Week 52 2017

Week 52 2017

25 December – 29 December


25 December


In a busy north London supermarket the weekend before Christmas, the meat aisle is a hubbub. Sarah Rymer, 32, picks her way through a shelf of whole chickens. She chooses a free-range bird.


Talks on a tie-up between Boeing of the US and Embraer, the world’s third-largest commercial jet maker, hung in the balance on Friday after Brazil’s President Michel Temer ruled out a change of ownership of the Brazilian company.


A 1970s US trade deal that unilaterally grants products worth billions of dollars from India and other developing countries tariff-free access to the American market is set to expire on December 31, as pressure mounts from Donald Trump supporters to let it die.


With tax reform signed, sealed and delivered, US markets are already checked out for the Christmas weekend, ending the day with slight losses as Wall Street heads out of the office for the holidays.


26 December


Indian telecoms group Reliance Communications announced on Tuesday that it has reached an agreement with lenders on a “full resolution” of its nearly $7bn in debt, sending its shares soaring 30 per cent.


Cardboard packaging might not seem like it requires out of the box thinking. But for DS Smith chief executive Miles Roberts, it is all about the box; the company churned out roughly 1bn of them in the run-up to Christmas.


Unemployment in Japan has fallen to its lowest level in 24 years as robust economic growth leads to a deepening shortage of labour.


Israeli authorities became the latest national regulators to crack down on cryptocurrencies, announcing on Monday they would bar companies trading in bitcoin from operating on the Tel Aviv stock exchange.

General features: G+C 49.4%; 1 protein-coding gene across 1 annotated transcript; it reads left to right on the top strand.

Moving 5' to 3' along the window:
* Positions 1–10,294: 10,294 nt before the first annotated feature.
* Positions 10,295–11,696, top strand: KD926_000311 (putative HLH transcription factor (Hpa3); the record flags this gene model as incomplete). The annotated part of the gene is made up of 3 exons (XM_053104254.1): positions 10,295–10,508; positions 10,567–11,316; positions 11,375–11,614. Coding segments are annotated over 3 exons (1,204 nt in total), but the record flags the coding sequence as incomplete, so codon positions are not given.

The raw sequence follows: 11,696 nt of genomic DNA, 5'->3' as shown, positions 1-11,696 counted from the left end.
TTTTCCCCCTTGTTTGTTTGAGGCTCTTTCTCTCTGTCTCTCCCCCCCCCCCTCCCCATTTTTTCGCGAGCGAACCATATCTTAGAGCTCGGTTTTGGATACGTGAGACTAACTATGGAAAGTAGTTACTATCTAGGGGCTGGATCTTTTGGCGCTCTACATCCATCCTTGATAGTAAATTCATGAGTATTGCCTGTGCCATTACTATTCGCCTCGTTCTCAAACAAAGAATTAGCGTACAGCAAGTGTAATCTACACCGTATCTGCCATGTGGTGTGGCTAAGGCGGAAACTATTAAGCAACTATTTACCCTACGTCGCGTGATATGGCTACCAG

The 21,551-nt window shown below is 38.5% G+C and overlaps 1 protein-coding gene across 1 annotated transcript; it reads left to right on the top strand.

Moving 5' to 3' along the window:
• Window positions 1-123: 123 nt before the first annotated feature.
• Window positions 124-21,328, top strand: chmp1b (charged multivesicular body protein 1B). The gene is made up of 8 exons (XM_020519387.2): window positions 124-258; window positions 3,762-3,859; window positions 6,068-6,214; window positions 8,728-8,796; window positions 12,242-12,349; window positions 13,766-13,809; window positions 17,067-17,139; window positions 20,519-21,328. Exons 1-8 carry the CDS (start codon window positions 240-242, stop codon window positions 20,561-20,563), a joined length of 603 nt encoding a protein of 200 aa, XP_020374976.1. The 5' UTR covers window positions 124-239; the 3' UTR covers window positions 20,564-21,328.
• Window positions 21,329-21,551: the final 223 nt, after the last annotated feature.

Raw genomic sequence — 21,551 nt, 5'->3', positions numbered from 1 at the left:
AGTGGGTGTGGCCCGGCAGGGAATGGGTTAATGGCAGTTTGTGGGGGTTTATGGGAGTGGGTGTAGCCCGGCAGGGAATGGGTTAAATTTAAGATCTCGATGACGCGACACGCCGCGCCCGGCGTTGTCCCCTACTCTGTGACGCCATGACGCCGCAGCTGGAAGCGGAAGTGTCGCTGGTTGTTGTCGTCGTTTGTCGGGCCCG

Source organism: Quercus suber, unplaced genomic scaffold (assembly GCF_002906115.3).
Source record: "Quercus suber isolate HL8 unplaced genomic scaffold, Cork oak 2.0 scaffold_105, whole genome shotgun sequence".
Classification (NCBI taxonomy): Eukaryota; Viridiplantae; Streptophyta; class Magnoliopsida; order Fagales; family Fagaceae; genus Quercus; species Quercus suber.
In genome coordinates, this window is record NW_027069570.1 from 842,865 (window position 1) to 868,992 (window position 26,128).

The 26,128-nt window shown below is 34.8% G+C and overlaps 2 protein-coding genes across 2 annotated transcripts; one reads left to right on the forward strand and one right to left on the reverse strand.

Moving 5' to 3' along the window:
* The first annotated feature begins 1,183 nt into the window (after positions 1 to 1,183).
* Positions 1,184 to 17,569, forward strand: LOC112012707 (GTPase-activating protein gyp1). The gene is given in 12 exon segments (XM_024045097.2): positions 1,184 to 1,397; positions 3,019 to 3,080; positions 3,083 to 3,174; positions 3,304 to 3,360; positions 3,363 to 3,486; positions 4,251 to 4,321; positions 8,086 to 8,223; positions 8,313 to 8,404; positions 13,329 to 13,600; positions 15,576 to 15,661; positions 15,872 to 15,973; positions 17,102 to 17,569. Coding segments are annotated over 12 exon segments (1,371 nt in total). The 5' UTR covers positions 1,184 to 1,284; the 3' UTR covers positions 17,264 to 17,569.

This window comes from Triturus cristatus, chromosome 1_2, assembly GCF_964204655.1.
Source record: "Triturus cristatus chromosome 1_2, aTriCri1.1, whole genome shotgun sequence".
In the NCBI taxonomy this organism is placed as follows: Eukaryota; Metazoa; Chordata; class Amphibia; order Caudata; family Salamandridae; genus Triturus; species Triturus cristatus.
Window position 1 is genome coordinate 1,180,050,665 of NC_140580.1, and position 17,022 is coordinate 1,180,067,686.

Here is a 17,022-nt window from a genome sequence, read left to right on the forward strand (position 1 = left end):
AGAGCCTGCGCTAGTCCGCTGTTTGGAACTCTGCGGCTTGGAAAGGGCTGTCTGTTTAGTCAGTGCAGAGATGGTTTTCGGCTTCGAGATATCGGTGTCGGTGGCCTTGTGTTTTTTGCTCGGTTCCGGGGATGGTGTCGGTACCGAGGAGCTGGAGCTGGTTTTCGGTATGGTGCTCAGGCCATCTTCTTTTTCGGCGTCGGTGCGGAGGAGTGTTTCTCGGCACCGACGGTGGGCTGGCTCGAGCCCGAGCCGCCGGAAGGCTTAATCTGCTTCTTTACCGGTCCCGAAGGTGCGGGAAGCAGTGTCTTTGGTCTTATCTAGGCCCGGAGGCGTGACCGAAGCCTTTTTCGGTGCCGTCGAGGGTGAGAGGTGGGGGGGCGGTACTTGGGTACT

27 December


Premier Oil has produced first oil from its flagship development in the North Sea, a milestone that will help the UK explorer and producer start repaying its significant debt load.


Some of Europe’s biggest companies have warned investors to expect a multibillion-dollar hit from US president Donald Trump’s tax reform, which will reduce their ability to deduct past losses against future tax bills.


The family behind global coffee brand Lavazza has acquired a minority stake in Chili, an Italian video-on-demand platform that counts Hollywood studios Sony Pictures Entertainment and Paramount Pictures among its investors.


Wild swings in the price of bitcoin took a pause on Wednesday, with the cryptocurrency hanging on to a 13 per cent gain as it bounced back from a sharp sell-off driven by fears of a bubble.


28 December


Start-ups backed by some of Silicon Valley’s leading investors have joined a new venture to hire more software engineers in Canada, as concerns about President Donald Trump’s efforts to restrict highly skilled immigration persist into his second year in office.


Governments need to step up and help the insurance industry cover growing threats from cyber attacks, the head of reinsurer Swiss Re has said.


The first two items sold in the Christmas sales by Selfridges, the London department store, were at opposite ends of the cost spectrum: an Alexander McQueen bag reduced from £1,390 to £695 and a Moschino phone case, also sold half-price — at £20.


Global stock markets resumed their upward trajectory on Wednesday, with bonds enjoying a strong rally and the FTSE All-World index hitting a new record high as European bourses started trading again after Christmas.


29 December


Global stocks this year enjoyed their best annual performance since the post-crisis recovery, as accelerating economic growth across the world helped power several major markets to double digit gains.


The next generation of high-speed mobile networks, known as 5G, should give a lift to Qualcomm’s modem business as it tries to fend off the $130bn hostile bid from rival chipmaker Broadcom, according to Wall Street analysts.


Global stocks climbed to all-time highs for a second day in a row while the dollar extended losses, but a surge in demand for US Treasuries stabilised.


The number of Chinese cruise passengers is set to fall for the first time next year as lines redeploy ships from what had been the industry’s most promising market, deterred by falling prices and restrictions on travel to South Korea.